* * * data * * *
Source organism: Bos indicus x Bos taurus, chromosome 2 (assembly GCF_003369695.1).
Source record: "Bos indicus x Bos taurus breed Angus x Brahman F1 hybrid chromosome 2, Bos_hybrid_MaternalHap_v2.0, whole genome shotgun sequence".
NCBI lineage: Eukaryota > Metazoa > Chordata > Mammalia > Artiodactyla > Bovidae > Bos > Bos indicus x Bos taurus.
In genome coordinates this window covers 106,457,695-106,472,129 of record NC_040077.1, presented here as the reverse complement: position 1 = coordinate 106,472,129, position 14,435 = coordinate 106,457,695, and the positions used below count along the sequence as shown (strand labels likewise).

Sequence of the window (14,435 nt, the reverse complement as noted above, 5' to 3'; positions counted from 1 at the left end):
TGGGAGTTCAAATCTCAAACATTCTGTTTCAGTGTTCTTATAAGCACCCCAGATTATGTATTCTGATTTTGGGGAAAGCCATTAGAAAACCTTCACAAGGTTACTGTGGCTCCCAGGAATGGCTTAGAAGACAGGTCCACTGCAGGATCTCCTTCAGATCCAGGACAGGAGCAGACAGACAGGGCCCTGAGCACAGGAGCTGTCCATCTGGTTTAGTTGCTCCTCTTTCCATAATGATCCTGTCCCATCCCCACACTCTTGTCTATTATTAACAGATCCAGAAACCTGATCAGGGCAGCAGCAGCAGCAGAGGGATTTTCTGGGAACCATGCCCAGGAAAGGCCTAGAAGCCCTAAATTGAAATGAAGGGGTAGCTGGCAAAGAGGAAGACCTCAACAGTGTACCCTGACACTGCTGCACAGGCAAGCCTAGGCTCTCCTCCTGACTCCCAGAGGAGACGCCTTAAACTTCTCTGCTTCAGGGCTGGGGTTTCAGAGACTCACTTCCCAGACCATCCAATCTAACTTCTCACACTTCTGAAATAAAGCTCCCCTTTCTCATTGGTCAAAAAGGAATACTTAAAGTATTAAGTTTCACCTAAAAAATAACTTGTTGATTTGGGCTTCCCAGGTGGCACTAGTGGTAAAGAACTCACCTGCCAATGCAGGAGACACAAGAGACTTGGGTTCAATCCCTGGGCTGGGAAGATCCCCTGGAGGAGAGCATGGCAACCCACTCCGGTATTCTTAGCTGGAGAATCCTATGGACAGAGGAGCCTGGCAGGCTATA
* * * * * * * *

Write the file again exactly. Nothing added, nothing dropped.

Source organism: Bos indicus x Bos taurus, chromosome 2 (assembly GCF_003369695.1).
Source record: "Bos indicus x Bos taurus breed Angus x Brahman F1 hybrid chromosome 2, Bos_hybrid_MaternalHap_v2.0, whole genome shotgun sequence".
NCBI lineage: Eukaryota > Metazoa > Chordata > Mammalia > Artiodactyla > Bovidae > Bos > Bos indicus x Bos taurus.
In genome coordinates this window covers 106,457,695-106,472,129 of record NC_040077.1, presented here as the reverse complement: position 1 = coordinate 106,472,129, position 14,435 = coordinate 106,457,695, and the positions used below count along the sequence as shown (strand labels likewise).

Sequence of the window (14,435 nt, the reverse complement as noted above, 5' to 3'; positions counted from 1 at the left end):
TGGGAGTTCAAATCTCAAACATTCTGTTTCAGTGTTCTTATAAGCACCCCAGATTATGTATTCTGATTTTGGGGAAAGCCATTAGAAAACCTTCACAAGGTTACTGTGGCTCCCAGGAATGGCTTAGAAGACAGGTCCACTGCAGGATCTCCTTCAGATCCAGGACAGGAGCAGACAGACAGGGCCCTGAGCACAGGAGCTGTCCATCTGGTTTAGTTGCTCCTCTTTCCATAATGATCCTGTCCCATCCCCACACTCTTGTCTATTATTAACAGATCCAGAAACCTGATCAGGGCAGCAGCAGCAGCAGAGGGATTTTCTGGGAACCATGCCCAGGAAAGGCCTAGAAGCCCTAAATTGAAATGAAGGGGTAGCTGGCAAAGAGGAAGACCTCAACAGTGTACCCTGACACTGCTGCACAGGCAAGCCTAGGCTCTCCTCCTGACTCCCAGAGGAGACGCCTTAAACTTCTCTGCTTCAGGGCTGGGGTTTCAGAGACTCACTTCCCAGACCATCCAATCTAACTTCTCACACTTCTGAAATAAAGCTCCCCTTTCTCATTGGTCAAAAAGGAATACTTAAAGTATTAAGTTTCACCTAAAAAATAACTTGTTGATTTGGGCTTCCCAGGTGGCACTAGTGGTAAAGAACTCACCTGCCAATGCAGGAGACACAAGAGACTTGGGTTCAATCCCTGGGCTGGGAAGATCCCCTGGAGGAGAGCATGGCAACCCACTCCGGTATTCTTAGCTGGAGAATCCTATGGACAGAGGAGCCTGGCAGGCTATA